"No one should be deprived of simple human joys," the deputy believes
Edvard Murzin, a deputy in the Bashkortostan republican legislature in central Russia was made happy by his daughter's birth two days ago. A baby girl weighs 3 kg 430 g and is 51 cm tall.
Edvard brought his wife to the hospital on Monday evening. Yesterday morning his wife Olga has told him the news during the phone conversation. The happy father screamed “Olya! Olya!” near the maternity home. This has been a traditional way of communicating with women in maternity homes in Russia for ages. Then Edvard recollected about the existence of mobile phones and concluded that all men go crazy when they become fathers. During the phone conversation he asked his wife about the color of baby's eyes and hair.
Not so long ago all Russian newspapers were gossiping about the argument between the deputy and his wife. Some even supposed that he had left his pregnant wife for a man. There were reasons for this: Murzin was trying to marry the editor of a gay magazine. But those who saw the happy father with a bouquet of flowers had no more doubts.
“I have decided for that we will have three or five children”, Edvard assured. At hospital the deputy received a list of things, which need to be bought for a baby. He went shopping straight away. Diapers were the most difficult to choose, the father confessed. “Druggist doesn't have children so all the people who were at the drugstore helped me in choosing.”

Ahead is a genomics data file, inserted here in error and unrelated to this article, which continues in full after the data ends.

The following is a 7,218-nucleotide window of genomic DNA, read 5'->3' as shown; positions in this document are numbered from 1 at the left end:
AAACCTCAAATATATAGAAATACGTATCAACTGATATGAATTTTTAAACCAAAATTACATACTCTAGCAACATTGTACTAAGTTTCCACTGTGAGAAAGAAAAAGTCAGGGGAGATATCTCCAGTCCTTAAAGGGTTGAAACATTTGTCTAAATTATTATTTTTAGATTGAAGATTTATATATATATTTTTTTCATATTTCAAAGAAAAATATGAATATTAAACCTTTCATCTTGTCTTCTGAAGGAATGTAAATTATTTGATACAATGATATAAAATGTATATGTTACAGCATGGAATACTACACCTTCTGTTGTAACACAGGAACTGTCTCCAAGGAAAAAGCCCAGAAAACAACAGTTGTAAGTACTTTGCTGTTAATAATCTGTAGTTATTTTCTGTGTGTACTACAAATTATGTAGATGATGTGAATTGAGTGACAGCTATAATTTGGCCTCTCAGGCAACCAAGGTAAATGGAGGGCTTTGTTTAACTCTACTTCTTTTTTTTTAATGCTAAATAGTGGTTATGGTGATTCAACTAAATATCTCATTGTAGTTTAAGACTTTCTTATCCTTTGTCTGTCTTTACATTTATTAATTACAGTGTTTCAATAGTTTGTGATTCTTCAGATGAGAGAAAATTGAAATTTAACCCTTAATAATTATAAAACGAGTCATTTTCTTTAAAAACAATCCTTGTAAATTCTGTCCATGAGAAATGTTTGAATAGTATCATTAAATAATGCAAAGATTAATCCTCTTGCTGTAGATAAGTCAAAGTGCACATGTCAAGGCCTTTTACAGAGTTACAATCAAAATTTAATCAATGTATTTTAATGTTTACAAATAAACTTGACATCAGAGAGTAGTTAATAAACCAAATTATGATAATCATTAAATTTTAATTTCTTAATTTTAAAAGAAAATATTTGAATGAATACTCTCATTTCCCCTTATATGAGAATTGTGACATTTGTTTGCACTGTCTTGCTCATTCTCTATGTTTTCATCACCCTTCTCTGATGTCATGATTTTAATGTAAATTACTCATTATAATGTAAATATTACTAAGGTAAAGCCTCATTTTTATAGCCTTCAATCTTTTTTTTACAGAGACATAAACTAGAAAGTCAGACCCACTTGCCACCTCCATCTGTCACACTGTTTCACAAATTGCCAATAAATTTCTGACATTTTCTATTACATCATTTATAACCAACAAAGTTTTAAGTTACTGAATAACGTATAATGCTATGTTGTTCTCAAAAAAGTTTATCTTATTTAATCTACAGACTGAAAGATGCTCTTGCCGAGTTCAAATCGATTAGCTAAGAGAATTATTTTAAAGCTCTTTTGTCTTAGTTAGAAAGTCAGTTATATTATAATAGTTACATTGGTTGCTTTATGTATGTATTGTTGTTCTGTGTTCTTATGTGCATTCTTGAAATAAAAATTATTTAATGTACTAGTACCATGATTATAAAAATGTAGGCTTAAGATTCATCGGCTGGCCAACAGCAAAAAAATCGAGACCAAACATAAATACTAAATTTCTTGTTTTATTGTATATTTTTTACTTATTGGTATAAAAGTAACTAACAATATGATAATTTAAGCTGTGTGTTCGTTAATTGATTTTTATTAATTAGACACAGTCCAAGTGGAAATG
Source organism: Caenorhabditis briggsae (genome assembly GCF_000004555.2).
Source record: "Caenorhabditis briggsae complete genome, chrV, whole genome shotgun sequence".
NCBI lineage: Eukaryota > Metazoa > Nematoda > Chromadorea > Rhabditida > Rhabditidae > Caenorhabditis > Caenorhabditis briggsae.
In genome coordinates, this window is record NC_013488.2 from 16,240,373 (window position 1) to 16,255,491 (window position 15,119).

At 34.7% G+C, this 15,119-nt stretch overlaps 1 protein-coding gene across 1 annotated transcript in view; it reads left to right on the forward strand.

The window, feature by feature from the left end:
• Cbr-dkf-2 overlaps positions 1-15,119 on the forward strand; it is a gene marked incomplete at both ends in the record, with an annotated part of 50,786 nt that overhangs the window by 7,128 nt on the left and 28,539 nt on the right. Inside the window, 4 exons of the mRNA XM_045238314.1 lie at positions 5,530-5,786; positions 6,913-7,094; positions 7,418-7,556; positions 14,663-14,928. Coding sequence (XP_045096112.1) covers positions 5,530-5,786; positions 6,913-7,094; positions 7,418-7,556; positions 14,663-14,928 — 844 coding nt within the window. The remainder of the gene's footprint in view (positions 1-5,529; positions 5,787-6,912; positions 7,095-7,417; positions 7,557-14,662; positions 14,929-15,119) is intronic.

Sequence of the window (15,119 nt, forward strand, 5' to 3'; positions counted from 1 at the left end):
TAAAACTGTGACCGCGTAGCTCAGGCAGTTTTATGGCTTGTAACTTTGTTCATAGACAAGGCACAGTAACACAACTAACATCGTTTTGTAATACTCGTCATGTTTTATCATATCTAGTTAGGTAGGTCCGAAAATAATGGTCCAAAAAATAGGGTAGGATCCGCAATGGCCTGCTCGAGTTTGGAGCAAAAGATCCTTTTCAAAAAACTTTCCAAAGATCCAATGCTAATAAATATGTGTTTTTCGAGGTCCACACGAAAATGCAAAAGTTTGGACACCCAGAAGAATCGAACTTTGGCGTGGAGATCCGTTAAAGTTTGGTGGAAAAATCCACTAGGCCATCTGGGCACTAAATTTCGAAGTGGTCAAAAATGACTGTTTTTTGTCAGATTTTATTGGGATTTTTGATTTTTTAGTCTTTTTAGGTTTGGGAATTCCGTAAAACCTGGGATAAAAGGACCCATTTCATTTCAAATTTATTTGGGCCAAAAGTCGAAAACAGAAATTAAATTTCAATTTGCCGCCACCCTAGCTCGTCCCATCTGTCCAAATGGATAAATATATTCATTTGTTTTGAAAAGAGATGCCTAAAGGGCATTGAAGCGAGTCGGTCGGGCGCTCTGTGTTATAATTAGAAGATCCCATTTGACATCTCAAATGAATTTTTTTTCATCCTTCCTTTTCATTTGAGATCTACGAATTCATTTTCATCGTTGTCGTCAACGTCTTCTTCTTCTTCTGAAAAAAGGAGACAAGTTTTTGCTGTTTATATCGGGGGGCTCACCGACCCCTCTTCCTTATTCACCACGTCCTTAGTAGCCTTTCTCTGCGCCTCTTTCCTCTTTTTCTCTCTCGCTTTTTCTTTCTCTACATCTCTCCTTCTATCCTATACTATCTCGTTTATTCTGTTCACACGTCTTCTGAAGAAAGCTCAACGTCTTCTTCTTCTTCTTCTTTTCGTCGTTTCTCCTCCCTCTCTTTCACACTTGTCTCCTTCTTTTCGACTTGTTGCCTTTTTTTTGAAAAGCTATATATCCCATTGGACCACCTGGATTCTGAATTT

The only reason for argument between parents is the name for a girl. Olga wants to name her Alla, whereas Edvard likes Amata, which is quite a rare name. The deputy explains his strange choice by the fact that this name is written in Russian and English in the same way.
The baby will have patronymic name, which is usual for Russians but not for Murzin himself: he declined his patronymic name and changed his passport.
Even in the happiest moments of his life the deputy kept on doing his duty. “I wish all gays and lesbians could feel the joy of motherhood and fatherhood. No one should be deprived of simple human joys!” Murzin said.
After it turned out that Deputy Prime Minister Andrei Belousov included the Fonbet betting company in the list of backbone enterprises that can count on state support, everyone started talking about these bookmakers.